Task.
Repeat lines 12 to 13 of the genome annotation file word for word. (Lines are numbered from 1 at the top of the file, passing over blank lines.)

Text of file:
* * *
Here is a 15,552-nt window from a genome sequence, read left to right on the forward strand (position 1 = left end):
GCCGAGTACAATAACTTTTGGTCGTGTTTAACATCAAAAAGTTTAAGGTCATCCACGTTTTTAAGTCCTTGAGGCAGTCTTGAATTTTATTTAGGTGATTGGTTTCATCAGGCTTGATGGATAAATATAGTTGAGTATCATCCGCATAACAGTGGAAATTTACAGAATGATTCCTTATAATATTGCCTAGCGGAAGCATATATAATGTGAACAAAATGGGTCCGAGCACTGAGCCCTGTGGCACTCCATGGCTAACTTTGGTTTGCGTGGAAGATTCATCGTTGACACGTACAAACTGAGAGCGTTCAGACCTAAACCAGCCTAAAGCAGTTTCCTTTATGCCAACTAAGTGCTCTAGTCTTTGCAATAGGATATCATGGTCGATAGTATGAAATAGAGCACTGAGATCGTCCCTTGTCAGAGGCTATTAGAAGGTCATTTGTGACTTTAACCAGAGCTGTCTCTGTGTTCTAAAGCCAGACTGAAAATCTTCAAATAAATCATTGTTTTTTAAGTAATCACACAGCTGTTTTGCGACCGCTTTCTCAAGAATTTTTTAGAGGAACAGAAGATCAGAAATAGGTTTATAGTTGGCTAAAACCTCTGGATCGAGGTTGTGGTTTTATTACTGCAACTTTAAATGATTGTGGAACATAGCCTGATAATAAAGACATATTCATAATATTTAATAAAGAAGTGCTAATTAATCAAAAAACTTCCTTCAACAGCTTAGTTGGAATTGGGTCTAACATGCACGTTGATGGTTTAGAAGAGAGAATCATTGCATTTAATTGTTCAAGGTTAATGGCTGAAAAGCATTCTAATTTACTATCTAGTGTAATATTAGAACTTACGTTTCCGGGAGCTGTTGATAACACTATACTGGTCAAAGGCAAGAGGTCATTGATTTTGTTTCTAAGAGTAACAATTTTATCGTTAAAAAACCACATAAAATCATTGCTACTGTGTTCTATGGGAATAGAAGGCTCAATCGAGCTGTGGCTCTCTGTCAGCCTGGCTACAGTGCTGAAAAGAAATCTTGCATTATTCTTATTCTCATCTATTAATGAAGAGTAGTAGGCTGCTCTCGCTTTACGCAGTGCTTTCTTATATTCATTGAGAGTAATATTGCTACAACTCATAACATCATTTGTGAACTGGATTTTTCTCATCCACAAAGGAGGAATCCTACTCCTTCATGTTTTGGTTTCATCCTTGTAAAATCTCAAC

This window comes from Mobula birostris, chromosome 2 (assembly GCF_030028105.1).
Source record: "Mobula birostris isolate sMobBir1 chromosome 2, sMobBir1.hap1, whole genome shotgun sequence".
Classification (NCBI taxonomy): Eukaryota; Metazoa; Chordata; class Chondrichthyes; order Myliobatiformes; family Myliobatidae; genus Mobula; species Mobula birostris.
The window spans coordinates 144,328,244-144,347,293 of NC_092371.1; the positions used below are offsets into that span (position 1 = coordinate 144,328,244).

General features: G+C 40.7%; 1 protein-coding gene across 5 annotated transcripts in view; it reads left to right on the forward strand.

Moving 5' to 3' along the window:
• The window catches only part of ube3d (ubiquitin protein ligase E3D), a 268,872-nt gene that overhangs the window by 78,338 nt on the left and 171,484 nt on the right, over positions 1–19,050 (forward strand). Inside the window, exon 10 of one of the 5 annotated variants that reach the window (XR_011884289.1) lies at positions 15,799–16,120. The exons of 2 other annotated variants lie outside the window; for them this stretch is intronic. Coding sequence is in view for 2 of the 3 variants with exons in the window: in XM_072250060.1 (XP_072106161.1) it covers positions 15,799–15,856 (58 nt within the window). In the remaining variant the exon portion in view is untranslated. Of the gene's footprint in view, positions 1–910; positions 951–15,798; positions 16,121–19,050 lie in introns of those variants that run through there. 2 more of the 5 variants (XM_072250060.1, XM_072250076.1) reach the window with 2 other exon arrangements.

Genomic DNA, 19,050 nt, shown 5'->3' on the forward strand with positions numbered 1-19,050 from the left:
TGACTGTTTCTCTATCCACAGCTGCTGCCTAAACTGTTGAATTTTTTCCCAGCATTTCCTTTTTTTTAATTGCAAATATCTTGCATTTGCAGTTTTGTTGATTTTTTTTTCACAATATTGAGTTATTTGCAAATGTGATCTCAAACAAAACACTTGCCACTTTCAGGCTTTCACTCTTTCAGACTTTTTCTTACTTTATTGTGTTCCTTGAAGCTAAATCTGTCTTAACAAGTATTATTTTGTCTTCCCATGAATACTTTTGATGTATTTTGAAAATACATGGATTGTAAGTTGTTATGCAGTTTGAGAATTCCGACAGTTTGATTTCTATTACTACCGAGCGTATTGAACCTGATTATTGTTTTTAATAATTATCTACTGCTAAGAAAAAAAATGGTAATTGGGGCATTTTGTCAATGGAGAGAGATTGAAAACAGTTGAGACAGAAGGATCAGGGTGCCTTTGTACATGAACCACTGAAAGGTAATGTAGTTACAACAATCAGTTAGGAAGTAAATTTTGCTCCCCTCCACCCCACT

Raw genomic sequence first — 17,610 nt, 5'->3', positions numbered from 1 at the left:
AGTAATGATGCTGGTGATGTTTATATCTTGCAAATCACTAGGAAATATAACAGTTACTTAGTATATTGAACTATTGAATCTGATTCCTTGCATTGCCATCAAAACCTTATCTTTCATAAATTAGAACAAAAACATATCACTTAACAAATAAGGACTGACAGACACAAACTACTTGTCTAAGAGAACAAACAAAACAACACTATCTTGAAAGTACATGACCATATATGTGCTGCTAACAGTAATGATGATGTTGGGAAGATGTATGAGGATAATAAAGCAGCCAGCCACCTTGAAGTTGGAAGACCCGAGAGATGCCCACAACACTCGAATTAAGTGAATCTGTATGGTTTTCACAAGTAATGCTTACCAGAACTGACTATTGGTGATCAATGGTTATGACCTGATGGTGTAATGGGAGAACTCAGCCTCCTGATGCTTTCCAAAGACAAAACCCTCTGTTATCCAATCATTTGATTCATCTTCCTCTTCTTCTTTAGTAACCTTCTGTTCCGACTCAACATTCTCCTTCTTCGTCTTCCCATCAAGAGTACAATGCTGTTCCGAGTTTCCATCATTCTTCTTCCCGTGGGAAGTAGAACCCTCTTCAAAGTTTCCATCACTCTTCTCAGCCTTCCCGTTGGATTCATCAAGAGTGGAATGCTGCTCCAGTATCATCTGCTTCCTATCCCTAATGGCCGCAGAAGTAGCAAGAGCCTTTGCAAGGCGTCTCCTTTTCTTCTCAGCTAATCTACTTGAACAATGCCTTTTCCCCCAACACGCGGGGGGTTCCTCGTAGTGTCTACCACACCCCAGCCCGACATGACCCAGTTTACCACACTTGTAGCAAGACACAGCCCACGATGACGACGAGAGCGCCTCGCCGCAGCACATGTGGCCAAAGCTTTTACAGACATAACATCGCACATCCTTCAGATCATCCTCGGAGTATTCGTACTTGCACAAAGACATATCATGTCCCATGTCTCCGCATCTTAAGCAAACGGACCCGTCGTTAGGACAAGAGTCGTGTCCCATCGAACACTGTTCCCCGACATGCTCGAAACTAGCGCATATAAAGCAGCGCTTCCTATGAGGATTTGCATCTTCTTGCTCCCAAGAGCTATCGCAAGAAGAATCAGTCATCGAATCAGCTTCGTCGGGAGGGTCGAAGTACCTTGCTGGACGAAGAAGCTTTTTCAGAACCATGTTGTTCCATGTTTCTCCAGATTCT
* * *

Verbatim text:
Raw genomic sequence first — 17,610 nt, 5'->3', positions numbered from 1 at the left:
AGTAATGATGCTGGTGATGTTTATATCTTGCAAATCACTAGGAAATATAACAGTTACTTAGTATATTGAACTATTGAATCTGATTCCTTGCATTGCCATCAAAACCTTATCTTTCATAAATTAGAACAAAAACATATCACTTAACAAATAAGGACTGACAGACACAAACTACTTGTCTAAGAGAACAAACAAAACAACACTATCTTGAAAGTACATGACCATATATGTGCTGCTAACAGTAATGATGATGTTGGGAAGATGTATGAGGATAATAAAGCAGCCAGCCACCTTGAAGTTGGAAGACCCGAGAGATGCCCACAACACTCGAATTAAGTGAATCTGTATGGTTTTCACAAGTAATGCTTACCAGAACTGACTATTGGTGATCAATGGTTATGACCTGATGGTGTAATGGGAGAACTCAGCCTCCTGATGCTTTCCAAAGACAAAACCCTCTGTTATCCAATCATTTGATTCATCTTCCTCTTCTTCTTTAGTAACCTTCTGTTCCGACTCAACATTCTCCTTCTTCGTCTTCCCATCAAGAGTACAATGCTGTTCCGAGTTTCCATCATTCTTCTTCCCGTGGGAAGTAGAACCCTCTTCAAAGTTTCCATCACTCTTCTCAGCCTTCCCGTTGGATTCATCAAGAGTGGAATGCTGCTCCAGTATCATCTGCTTCCTATCCCTAATGGCCGCAGAAGTAGCAAGAGCCTTTGCAAGGCGTCTCCTTTTCTTCTCAGCTAATCTACTTGAACAATGCCTTTTCCCCCAACACGCGGGGGGTTCCTCGTAGTGTCTACCACACCCCAGCCCGACATGACCCAGTTTACCACACTTGTAGCAAGACACAGCCCACGATGACGACGAGAGCGCCTCGCCGCAGCACATGTGGCCAAAGCTTTTACAGACATAACATCGCACATCCTTCAGATCATCCTCGGAGTATTCGTACTTGCACAAAGACATATCATGTCCCATGTCTCCGCATCTTAAGCAAACGGACCCGTCGTTAGGACAAGAGTCGTGTCCCATCGAACACTGTTCCCCGACATGCTCGAAACTAGCGCATATAAAGCAGCGCTTCCTATGAGGATTTGCATCTTCTTGCTCCCAAGAGCTATCGCAAGAAGAATCAGTCATCGAATCAGCTTCGTCGGGAGGGTCGAAGTACCTTGCTGGACGAAGAAGCTTTTTCAGAACCATGTTGTTCCATGTTTCTCCAGATTCT